Ultimate Tennis Showdown – How it works and who is playing
Having been delayed 24 hours due to bad weather, Patrick Mouratoglou’s Ultimate Tennis Showdown (UTS) kicked off with the first of 50 scheduled matches that will take place every weekend (weather permitting) at the Mouratoglou Academy in the South of France through until July 12th.
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The tournament, which seeks to attract a younger audience, makes some radical changes from tennis as we know it. Each match is split into 10-minute quarters. During each of these, players serve twice alternately, much like a standard tie-breaker, but rather than stop after reaching seven with a two-point cushion, this continues for the full 10 minutes. The player with the most points when time runs out is the winner of that quarter, and a deciding point is played should there be a tie. If a match finishes at two quarters a piece, then a sudden death fifth set is played in which the first player to win two consecutive points takes the match. Should a player win the first three quarters in a row then the fourth is still played to aid the league table rankings.
The 10-man field, made up from some of the sport’s biggest names, will play each other in a standard round-robin format. Once this is complete, the six players with the most wins qualify for the knockout stage, and should there be a tie in the table then set averages come into play. The top two players move immediately into the semi-finals whilst the four below them will face off against one another to move forward. There will be five matches each Saturday and Sunday (this week, Sunday and Monday, due to the rain), for five weekends, culminating with the finals on Sunday July 12th.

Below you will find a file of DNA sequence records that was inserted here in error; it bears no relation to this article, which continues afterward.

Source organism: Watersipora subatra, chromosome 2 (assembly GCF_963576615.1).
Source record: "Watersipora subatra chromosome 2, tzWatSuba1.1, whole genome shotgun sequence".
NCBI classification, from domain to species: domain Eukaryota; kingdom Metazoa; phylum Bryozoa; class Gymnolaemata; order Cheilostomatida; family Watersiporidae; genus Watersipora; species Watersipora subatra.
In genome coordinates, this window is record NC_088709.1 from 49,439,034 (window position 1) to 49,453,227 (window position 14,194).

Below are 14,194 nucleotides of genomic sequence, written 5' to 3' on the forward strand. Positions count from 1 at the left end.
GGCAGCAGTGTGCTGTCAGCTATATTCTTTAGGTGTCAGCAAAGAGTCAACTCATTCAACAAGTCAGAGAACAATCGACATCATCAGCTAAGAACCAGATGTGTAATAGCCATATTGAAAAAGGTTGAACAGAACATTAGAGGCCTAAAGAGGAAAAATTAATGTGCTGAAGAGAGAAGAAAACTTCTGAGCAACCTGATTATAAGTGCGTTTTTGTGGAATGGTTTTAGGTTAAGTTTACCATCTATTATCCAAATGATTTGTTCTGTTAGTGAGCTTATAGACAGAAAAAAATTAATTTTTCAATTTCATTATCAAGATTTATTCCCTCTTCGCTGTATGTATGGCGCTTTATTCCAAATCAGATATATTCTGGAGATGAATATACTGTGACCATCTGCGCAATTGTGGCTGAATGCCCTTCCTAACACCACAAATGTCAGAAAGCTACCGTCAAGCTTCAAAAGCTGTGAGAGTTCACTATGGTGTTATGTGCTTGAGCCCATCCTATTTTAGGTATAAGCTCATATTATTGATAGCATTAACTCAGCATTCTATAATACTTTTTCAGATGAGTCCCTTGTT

The players taking part are: Dominic Thiem, Stefanos Tsitsipas, Matteo Berrettini, David Goffin, Benoit Paire, Richard Gasquet, Feliciano Lopez (replacing Felix Auger-Aliassime due to injury), Lucas Pouille, Alexei Popyrin and fan-favourite Dustin Brown. Thiem is this weekend already committed to Novak Djokovic’s Adria Tour event in Belgrade and so will be replaced by Frenchman Elliot Benchetrit until he is able to travel back to France.
Further to the changes in the scoring system, there are a number of other significant departures from tennis as it is played on the ATP tour. Players will be mic’d up so they can interact freely with the fans watching at home (the tournament, unlike the Adria Tour, will have no spectators on site), timeouts can be called, and mid-match interviews are expected. Players will also have the option to utilise ‘UTS Cards’, which act as power-ups of sorts. For example, a player can use their ‘Winners Count x3’ card and then if they hit a winner it will be worth triple the amount of points. There are seven different cards and each is valid for two consecutive service points. As stated on the UTS official twitter account, “Before each match, each player picks 2 cards, which can be used once in each quarter. Players can’t use cards simultaneously with each other.” In the spirit of interactivity, they also state that they are open to ideas from fans for cards that can be introduced in the coming weeks.
Mouratoglou says, “A lot of people are going to be against it, but that’s OK. If you really love tennis, you want it to survive, to live, to develop. Loving tennis, in my opinion, is embracing change so that our sport doesn’t fall behind the other sports.”
The timed quarters mean that a stricter schedule can be implemented than is usually the case with tennis, and day one’s order of play is as follows:
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